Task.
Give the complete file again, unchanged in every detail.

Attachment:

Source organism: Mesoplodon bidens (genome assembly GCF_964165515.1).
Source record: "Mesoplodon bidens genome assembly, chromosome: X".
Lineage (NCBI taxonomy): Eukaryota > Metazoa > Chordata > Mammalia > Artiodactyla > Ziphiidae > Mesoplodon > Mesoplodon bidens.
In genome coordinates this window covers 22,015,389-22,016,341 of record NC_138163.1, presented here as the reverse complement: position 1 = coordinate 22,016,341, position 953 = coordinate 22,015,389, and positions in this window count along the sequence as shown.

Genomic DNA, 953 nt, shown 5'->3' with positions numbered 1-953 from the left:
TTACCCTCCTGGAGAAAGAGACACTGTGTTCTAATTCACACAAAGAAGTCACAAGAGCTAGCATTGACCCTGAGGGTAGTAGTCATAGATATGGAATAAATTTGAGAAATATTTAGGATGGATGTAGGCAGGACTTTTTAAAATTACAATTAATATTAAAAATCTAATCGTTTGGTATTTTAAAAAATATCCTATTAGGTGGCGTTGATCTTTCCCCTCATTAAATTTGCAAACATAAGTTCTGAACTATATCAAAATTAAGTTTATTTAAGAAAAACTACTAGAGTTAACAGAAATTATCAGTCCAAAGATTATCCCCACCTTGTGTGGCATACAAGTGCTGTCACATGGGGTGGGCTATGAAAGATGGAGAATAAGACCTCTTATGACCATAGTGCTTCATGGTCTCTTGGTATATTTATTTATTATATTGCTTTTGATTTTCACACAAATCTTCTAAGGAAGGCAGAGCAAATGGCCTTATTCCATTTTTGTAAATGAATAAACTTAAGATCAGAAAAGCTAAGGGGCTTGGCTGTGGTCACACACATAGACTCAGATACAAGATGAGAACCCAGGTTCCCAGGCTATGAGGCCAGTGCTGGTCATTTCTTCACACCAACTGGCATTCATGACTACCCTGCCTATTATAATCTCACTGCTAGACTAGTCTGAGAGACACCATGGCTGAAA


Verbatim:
Source organism: Mesoplodon bidens (genome assembly GCF_964165515.1).
Source record: "Mesoplodon bidens genome assembly, chromosome: X".
Lineage (NCBI taxonomy): Eukaryota > Metazoa > Chordata > Mammalia > Artiodactyla > Ziphiidae > Mesoplodon > Mesoplodon bidens.
In genome coordinates this window covers 22,015,389-22,016,341 of record NC_138163.1, presented here as the reverse complement: position 1 = coordinate 22,016,341, position 953 = coordinate 22,015,389, and positions in this window count along the sequence as shown.

Genomic DNA, 953 nt, shown 5'->3' with positions numbered 1-953 from the left:
TTACCCTCCTGGAGAAAGAGACACTGTGTTCTAATTCACACAAAGAAGTCACAAGAGCTAGCATTGACCCTGAGGGTAGTAGTCATAGATATGGAATAAATTTGAGAAATATTTAGGATGGATGTAGGCAGGACTTTTTAAAATTACAATTAATATTAAAAATCTAATCGTTTGGTATTTTAAAAAATATCCTATTAGGTGGCGTTGATCTTTCCCCTCATTAAATTTGCAAACATAAGTTCTGAACTATATCAAAATTAAGTTTATTTAAGAAAAACTACTAGAGTTAACAGAAATTATCAGTCCAAAGATTATCCCCACCTTGTGTGGCATACAAGTGCTGTCACATGGGGTGGGCTATGAAAGATGGAGAATAAGACCTCTTATGACCATAGTGCTTCATGGTCTCTTGGTATATTTATTTATTATATTGCTTTTGATTTTCACACAAATCTTCTAAGGAAGGCAGAGCAAATGGCCTTATTCCATTTTTGTAAATGAATAAACTTAAGATCAGAAAAGCTAAGGGGCTTGGCTGTGGTCACACACATAGACTCAGATACAAGATGAGAACCCAGGTTCCCAGGCTATGAGGCCAGTGCTGGTCATTTCTTCACACCAACTGGCATTCATGACTACCCTGCCTATTATAATCTCACTGCTAGACTAGTCTGAGAGACACCATGGCTGAAA